New framework to help Australians pay their energy bill

power costs, electricity costs

The Australian Energy Regulator has developed a new framework to help Australians pay their electricity bill.

The Sustainable Payment Plan Framework has been launched with the release of the 2015-16 AER report on the performance of the retail market, which showed a mixed result for Australia’s energy customers.

AER chair Paula Conboy said overall energy affordability for 2015-16 is on par with the previous year, and while there are encouraging signs consumers are increasingly accessing assistance to avoid disconnection, more needs to be done to protect vulnerable consumers.

“In most jurisdictions, the number of households with an energy debt fell, and across most jurisdictions there was a fall in the number of customers on payment plans, typically the first form of assistance offered to customers showing signs of payment difficulties,” she said.

“At the same time, we are seeing an increasing number of households entering hardship programs, which provide additional support beyond a payment plan, and improved success rates for completion of hardship programs.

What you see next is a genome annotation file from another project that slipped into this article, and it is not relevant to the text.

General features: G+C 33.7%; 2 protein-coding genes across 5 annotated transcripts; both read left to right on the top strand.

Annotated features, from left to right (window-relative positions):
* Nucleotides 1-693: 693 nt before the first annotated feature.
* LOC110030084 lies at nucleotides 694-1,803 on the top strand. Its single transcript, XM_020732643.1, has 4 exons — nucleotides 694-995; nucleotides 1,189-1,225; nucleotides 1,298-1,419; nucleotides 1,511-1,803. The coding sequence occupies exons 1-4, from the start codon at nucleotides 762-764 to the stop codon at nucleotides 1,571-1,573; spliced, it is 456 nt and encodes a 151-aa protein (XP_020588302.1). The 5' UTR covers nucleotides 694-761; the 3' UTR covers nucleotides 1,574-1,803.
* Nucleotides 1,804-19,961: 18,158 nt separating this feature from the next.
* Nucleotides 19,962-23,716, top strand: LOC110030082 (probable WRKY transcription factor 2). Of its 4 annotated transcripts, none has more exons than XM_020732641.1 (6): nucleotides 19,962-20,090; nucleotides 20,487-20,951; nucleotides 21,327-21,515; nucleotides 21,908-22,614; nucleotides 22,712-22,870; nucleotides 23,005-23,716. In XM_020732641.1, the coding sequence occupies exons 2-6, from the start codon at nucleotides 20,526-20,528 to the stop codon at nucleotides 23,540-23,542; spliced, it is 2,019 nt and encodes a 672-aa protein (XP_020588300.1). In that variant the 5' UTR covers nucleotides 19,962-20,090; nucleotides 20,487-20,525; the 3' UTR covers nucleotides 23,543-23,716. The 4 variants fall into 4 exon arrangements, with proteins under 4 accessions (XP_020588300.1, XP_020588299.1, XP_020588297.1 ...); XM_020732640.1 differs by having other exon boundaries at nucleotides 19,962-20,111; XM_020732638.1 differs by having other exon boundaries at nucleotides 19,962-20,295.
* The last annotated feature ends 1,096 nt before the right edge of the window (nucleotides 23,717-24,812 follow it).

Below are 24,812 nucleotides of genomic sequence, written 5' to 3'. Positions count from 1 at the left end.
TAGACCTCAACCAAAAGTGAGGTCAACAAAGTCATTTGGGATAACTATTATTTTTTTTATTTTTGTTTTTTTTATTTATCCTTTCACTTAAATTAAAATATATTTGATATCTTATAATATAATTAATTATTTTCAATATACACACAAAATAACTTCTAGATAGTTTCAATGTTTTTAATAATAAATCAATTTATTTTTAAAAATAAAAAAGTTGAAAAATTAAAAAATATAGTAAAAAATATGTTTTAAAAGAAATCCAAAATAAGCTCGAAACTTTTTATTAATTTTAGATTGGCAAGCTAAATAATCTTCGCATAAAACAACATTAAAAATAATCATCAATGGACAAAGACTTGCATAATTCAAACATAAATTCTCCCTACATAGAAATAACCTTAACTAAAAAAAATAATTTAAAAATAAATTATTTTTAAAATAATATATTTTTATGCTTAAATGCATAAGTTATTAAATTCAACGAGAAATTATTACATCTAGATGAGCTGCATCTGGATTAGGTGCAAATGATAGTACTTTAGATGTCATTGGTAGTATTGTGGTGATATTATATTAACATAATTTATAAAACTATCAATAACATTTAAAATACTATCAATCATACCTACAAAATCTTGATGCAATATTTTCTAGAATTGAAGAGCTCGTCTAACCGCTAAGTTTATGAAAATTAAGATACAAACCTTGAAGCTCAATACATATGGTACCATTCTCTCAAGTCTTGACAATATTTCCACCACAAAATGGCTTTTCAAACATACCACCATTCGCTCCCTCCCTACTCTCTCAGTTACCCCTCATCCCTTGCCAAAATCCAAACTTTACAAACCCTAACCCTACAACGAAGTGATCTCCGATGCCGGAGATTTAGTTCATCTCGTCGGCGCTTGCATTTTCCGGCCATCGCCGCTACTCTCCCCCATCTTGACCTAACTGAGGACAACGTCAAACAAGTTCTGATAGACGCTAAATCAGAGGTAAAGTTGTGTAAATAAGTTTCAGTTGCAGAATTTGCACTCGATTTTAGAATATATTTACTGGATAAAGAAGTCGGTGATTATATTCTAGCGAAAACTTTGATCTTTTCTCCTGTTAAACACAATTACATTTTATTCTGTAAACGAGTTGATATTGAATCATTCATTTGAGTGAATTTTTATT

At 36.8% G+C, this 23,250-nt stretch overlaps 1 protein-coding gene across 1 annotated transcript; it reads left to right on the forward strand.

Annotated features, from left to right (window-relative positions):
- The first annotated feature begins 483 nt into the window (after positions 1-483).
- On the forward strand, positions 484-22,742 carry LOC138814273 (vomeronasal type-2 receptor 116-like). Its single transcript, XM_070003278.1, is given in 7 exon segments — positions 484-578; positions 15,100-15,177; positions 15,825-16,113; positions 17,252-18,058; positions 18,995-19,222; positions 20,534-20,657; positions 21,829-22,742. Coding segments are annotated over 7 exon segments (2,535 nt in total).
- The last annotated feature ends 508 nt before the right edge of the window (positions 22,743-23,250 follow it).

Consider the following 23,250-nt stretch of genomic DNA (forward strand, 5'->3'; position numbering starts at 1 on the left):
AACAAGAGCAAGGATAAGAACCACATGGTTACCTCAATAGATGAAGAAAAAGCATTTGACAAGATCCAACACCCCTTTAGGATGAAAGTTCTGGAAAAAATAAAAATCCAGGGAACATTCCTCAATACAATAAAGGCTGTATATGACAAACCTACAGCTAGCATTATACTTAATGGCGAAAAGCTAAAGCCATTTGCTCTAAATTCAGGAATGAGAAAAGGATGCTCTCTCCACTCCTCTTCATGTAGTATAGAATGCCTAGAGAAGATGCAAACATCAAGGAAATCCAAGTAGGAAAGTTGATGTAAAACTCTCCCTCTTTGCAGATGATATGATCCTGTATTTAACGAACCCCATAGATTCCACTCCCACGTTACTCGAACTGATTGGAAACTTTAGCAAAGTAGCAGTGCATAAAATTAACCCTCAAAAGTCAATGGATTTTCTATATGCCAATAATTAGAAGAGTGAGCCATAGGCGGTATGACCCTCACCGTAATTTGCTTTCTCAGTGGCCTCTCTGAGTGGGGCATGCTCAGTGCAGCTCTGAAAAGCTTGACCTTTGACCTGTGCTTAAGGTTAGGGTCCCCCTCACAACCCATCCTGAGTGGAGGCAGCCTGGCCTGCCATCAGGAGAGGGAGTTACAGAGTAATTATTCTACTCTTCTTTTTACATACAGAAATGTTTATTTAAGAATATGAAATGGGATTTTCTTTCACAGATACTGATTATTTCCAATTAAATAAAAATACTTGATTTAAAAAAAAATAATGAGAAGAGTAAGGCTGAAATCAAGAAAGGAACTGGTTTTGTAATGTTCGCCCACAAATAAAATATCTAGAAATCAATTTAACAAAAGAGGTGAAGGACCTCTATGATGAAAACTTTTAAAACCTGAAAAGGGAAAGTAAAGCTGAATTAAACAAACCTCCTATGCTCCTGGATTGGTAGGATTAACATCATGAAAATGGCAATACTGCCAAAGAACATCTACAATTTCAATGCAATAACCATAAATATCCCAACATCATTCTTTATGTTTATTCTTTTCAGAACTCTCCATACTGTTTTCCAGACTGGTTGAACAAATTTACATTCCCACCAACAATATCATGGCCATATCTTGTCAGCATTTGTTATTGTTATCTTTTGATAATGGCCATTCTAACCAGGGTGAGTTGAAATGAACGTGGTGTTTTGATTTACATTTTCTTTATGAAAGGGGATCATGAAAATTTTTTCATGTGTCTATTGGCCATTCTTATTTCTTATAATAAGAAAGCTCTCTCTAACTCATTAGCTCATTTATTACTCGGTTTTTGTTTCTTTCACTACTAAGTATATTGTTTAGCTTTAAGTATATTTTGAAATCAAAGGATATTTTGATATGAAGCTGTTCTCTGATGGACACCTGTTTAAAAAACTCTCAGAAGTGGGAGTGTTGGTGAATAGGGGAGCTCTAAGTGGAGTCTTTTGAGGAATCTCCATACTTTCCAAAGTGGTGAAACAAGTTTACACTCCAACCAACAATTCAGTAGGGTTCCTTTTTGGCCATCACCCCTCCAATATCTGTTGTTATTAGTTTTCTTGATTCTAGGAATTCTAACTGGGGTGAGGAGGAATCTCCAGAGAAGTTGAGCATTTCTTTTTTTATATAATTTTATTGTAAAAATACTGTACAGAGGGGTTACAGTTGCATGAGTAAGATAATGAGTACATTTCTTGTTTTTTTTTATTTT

“This is an encouraging sign that those struggling to pay their energy bills are getting the assistance they need from their retailers earlier, to avoid being disconnected.”

The new framework sets voluntary standards for retailers when agreeing payment plans with customers, and will be effective from November 22 for the customers of 14 retailers who implemented the framework.

The AER is also reviewing the minimum amount consumers must owe before their energy services can be disconnected to ensure this protection remains appropriate.

The report also shows that energy bills remain a big expense for many people, with low income households spending between 3.8 per cent on electricity and 2.8 per cent on gas (New South Wales) and 5.2 per cent on electricity and 4.0 per cent on gas (South Australia).



Previous articleEnergy efficiency leaders recognised at awards
Next articleEssential Energy to axe at least 600 NSW jobs